2015 is about to end and it’s been a 1 year and 3 months for me in Ireland and has been the most memorable time of my life. Its been a roller- coaster ride, being through tough phases as well!

Phase #1: Life @ UCD (contd…)

For the most part of the year 2015, I was (still) a student at University College Dublin, but I also got a took up a part-time task to teach first-year engineering students how to program a computer! It was a challenging task, though fun at times :) and gets me enough lunch money.


A view of UCD Upper Lake, just across Engineering school

Phase #2: Exploring Dublin and Ireland

Although, my studies got intensive as analysing huge chunks of Data wasn’t easy (Computer Science isn’t a cakewalk), I took a bit of time off on weekends to explore lovely places across Ireland, apart from evening strolls in Dublin. My favourite walks in Dublin are across the river Liffey, Dún Laoghaire and Howth Pier.


The Quays along the river Liffey, Dublin

Love the evening stroll in Dún Laoghaire during summers, beating the heat with Teddys Ice- Cream. Further, I walked into The Forty Foot, for a pint or two (It’s one of the cheapest pubs I know with a view)

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Dún Laoghaire, Co.Dublin

One of the most amazing trips I had in Ireland was to the County Donegal, which is in the north west of Ireland and is a very ‘Irish’ place.


Bunbeg Wreck, Co. Donegal

St. Patrick’s Day

You can’t skip this holiday if you’re in Ireland on 17th March. St Patrick’s Day supposed to be a religious and cultural festival in Ireland, more of which is now a good craic and plenty of booze. Every public building lights up green on the day, and people wear green clothes on the day.

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Phase #3: Entering into Corporate World!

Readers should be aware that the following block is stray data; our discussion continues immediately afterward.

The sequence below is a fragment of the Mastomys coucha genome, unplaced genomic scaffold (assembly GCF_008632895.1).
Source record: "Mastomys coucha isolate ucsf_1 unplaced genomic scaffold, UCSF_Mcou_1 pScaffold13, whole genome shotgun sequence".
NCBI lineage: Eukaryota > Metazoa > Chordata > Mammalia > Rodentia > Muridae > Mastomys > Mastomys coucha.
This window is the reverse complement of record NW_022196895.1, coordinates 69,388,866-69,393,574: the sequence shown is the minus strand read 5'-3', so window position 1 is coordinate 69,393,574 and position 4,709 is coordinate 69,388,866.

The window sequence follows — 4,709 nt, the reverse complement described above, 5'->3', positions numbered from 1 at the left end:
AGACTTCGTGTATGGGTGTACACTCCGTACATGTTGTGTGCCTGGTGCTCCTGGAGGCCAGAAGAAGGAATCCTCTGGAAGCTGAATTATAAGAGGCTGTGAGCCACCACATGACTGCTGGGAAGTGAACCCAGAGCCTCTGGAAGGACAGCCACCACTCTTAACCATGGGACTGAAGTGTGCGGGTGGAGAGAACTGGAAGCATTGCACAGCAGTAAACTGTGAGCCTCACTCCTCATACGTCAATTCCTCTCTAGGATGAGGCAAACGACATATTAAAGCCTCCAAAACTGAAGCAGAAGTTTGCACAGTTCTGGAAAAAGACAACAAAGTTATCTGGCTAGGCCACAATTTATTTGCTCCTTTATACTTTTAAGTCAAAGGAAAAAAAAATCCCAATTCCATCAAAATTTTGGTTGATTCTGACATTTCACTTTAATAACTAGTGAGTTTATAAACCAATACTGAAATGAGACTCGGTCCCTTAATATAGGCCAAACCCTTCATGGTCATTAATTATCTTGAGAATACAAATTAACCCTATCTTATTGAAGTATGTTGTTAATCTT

I was fortunate enough to secure a job-offer right after my studies. I thought of steering my career a different direction, in the razor sharp world of Financial Services (I miss messing around with Data sometimes :-( ). I’ve joined EY (formerly Ernst & Young) in Dublin, where I collaborate with some of the smartest people in the finance industry on some of the trickiest assignments. It’s a bit tough for me to ace in there, being from an ‘irrelevant’ background, but I’ll make my way soon!

Edited in Lumia Selfie

Ieva and I

It is not always about financial reports and excel spreadsheets in the office, there’s a bit of craic as well. I’ve made a few friends at work, we do have lunches together and hang around.

Say hello to Ieva on the left!
Ieva and I joined EY in September. Ieva loves to take selfies, lift heavy weights, run 10k races and eat all ‘nutritious’ food. She’s always happy to give health advice and motivation to join the gym over a cuppa 83% fat-free smoothie!

According to Ieva:

I have the pleasure of meeting Saransh Agarwal ( a very popular surname in Indian so he tells me ) and he is a really nice, friendly and witty guy. We met in work during the start of our graduate contracts and will be stuck with each other for the next 3 years we have participated in run in the dark back in November . Saransh always has some interesting facts or comments and is surprisingly good at the Irish language (or at least he knows all luas stops both in English and in Irish ) I look forward to our many more lunch breaks and selfies.

Phase #4: Graduating from University

Recently, I graduated with an honours masters degree in Computer Science, though I can’t read what my ‘Latin’ degree says! It has been a good year, analysing huge amounts of Data and (trying) to make some meaning out of it.


Phase #5: Still decoding ‘Irish’

Although it’s been a good while for me in Ireland, particularly Dublin, Still I wonder why few things happen.

  1. Things are either ‘grand’ or ‘shite’.
  2. You never go out for ‘one’ pint.
  3. What’s the craic? = How are you?
  4. What’s the story? = How are you?
  5. Cheers = Thank You (weird)
  6. You are obliged to thank the bus driver as you get off the bus.
  7. People take their ‘tea’ very seriously.
  8. ‘Shift’ and ‘Ride’ have a completely different meaning in Ireland.
  9. You’ll have trouble pronouncing these names: Aoife, Caoimhe, Saoirse, Róisín, Bláithín, Niamh, Grainne, Caoimhín, Eoghan, Tadhg, Siobhan, …
  10. Sadly, there are no summers in Ireland.


Autumn @ St Stephen’s Green, Dublin

PS: Can’t stop myself from sharing this lovely picture I took of Christmas lights on Grafton Street a few days back.


Christmas lights on Grafton Street in Dublin

Love ❤ from Dublin,

Saransh :-)